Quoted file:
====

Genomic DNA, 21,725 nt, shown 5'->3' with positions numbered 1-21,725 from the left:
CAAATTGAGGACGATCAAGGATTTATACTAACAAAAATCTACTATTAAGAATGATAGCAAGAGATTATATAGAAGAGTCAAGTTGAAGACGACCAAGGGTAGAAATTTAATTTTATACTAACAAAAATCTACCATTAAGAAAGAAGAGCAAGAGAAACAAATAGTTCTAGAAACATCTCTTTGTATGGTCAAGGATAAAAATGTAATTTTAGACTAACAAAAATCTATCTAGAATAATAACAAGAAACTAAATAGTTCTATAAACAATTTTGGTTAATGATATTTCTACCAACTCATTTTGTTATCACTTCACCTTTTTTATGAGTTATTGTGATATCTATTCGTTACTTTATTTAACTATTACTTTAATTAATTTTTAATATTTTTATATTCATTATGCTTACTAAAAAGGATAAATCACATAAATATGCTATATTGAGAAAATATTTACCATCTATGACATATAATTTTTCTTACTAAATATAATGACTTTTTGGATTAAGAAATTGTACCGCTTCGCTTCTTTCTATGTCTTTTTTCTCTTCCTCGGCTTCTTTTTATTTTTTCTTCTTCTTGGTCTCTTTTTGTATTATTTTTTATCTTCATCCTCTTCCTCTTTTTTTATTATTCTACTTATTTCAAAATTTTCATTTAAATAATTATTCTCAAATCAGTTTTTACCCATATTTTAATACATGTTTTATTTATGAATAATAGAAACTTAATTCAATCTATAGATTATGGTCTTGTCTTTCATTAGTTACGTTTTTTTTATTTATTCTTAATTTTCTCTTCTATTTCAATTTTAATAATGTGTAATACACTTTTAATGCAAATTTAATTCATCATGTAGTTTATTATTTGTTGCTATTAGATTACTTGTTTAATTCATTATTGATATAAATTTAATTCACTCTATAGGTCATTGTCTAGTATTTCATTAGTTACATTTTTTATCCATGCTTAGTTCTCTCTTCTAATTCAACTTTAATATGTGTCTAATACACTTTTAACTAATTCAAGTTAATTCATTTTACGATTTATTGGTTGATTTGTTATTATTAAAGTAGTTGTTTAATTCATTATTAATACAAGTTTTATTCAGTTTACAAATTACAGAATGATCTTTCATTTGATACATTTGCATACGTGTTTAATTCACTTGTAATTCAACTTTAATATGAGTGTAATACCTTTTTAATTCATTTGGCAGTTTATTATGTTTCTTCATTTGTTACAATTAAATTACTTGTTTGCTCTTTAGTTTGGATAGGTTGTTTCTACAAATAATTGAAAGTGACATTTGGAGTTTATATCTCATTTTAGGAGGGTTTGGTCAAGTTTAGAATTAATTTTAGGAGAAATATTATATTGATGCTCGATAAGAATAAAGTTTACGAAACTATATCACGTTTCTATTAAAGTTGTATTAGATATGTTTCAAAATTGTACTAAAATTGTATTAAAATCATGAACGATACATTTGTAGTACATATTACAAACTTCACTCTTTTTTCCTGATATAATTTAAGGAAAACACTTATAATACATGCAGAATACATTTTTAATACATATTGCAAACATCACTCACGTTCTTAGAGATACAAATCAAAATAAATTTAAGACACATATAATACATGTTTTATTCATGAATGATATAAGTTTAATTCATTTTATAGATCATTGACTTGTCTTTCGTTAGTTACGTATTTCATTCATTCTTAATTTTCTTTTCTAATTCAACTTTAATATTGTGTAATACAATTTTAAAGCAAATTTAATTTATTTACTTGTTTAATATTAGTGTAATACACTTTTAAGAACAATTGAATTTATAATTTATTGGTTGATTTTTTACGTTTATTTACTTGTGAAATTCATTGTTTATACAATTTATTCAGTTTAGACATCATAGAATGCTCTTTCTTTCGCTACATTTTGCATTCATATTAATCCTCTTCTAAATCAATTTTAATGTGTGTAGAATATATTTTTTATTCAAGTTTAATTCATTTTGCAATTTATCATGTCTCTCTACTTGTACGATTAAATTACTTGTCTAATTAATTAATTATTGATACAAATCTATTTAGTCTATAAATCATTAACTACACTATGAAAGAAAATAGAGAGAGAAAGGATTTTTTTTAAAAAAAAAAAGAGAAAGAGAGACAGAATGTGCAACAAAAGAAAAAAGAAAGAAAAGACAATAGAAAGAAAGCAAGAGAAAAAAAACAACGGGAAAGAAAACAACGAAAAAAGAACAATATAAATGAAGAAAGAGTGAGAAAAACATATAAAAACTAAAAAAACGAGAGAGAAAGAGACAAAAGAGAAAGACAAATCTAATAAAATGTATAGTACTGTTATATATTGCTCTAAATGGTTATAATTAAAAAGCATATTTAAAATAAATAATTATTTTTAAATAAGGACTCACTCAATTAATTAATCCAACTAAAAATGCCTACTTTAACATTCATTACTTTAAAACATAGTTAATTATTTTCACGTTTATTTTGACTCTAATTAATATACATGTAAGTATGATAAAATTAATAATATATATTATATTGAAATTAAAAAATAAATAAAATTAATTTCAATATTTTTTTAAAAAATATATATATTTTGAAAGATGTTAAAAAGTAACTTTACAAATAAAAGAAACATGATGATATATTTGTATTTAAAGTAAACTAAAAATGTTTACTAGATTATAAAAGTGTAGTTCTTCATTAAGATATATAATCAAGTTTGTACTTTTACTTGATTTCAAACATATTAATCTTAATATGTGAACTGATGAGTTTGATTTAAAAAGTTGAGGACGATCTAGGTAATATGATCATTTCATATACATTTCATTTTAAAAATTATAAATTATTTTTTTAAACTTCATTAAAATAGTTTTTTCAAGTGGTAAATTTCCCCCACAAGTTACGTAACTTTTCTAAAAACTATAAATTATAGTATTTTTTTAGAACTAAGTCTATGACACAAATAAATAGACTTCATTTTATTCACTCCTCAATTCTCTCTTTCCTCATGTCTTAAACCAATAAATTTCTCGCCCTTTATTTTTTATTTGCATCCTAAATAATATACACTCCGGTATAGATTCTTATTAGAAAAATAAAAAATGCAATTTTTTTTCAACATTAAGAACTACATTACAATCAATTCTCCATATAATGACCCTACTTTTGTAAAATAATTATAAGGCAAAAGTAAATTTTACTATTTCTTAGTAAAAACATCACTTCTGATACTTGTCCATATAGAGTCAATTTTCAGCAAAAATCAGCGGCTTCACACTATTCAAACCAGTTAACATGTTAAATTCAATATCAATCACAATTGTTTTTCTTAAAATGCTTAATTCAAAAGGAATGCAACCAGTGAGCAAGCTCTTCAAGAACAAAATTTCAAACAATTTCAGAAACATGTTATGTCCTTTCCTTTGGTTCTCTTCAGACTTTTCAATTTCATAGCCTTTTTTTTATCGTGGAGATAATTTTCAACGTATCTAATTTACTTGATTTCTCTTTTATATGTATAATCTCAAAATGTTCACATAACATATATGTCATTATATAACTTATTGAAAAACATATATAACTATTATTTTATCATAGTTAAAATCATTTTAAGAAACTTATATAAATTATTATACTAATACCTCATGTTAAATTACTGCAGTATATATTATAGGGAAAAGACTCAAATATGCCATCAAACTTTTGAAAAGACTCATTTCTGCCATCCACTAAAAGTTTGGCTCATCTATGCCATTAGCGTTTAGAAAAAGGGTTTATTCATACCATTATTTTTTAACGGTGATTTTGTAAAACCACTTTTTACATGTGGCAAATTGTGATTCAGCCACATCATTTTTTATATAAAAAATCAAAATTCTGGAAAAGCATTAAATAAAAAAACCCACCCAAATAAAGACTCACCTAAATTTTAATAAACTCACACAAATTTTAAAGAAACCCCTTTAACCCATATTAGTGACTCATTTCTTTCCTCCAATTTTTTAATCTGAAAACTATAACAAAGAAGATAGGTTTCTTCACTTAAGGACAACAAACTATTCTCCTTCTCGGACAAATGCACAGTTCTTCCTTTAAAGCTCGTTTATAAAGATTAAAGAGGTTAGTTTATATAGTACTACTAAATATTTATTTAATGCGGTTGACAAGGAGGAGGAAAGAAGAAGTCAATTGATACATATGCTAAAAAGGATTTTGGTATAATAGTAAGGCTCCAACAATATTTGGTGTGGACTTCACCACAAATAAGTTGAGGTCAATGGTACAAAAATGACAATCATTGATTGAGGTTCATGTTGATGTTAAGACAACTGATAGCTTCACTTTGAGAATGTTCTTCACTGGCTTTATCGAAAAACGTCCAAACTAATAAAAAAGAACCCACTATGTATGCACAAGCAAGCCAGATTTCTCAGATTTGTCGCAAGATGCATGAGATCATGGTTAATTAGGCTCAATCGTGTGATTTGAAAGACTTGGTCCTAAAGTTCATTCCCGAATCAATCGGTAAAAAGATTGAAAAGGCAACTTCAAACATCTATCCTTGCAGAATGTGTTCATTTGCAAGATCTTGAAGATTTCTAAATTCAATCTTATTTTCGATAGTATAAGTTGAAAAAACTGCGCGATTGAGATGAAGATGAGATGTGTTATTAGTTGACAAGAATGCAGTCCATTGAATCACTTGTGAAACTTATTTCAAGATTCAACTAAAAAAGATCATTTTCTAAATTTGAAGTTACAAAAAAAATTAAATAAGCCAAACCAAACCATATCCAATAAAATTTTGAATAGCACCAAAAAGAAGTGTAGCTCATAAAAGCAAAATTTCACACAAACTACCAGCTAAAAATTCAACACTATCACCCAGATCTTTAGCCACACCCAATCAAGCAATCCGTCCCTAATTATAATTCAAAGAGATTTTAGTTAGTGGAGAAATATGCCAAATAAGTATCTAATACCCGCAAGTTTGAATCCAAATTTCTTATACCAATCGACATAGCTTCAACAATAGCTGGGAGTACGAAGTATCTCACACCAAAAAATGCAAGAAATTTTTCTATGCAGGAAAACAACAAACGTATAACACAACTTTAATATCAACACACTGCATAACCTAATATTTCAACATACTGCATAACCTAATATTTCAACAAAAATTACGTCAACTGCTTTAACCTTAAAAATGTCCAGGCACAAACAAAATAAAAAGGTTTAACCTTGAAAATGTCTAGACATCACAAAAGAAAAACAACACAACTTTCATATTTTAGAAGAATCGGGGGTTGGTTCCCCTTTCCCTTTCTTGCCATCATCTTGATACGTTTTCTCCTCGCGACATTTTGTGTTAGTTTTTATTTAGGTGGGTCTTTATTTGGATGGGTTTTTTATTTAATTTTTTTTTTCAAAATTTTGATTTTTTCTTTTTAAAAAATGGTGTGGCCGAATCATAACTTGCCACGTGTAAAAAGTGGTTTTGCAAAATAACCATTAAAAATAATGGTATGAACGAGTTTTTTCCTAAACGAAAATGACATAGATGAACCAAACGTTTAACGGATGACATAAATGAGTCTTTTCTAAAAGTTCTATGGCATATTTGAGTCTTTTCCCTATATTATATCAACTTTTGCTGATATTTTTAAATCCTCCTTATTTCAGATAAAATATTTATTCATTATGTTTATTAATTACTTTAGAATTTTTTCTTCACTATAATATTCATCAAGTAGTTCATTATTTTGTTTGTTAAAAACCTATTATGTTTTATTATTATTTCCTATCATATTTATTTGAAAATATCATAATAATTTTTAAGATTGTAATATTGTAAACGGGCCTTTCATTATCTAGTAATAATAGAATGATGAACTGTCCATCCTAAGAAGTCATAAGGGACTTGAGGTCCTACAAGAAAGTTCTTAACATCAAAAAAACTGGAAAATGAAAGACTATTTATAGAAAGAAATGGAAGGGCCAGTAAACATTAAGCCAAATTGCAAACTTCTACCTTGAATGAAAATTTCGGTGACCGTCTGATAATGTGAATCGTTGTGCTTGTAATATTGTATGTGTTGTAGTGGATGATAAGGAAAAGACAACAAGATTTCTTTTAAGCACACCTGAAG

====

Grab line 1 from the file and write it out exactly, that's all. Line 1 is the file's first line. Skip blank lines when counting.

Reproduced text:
Genomic DNA, 21,725 nt, shown 5'->3' with positions numbered 1-21,725 from the left: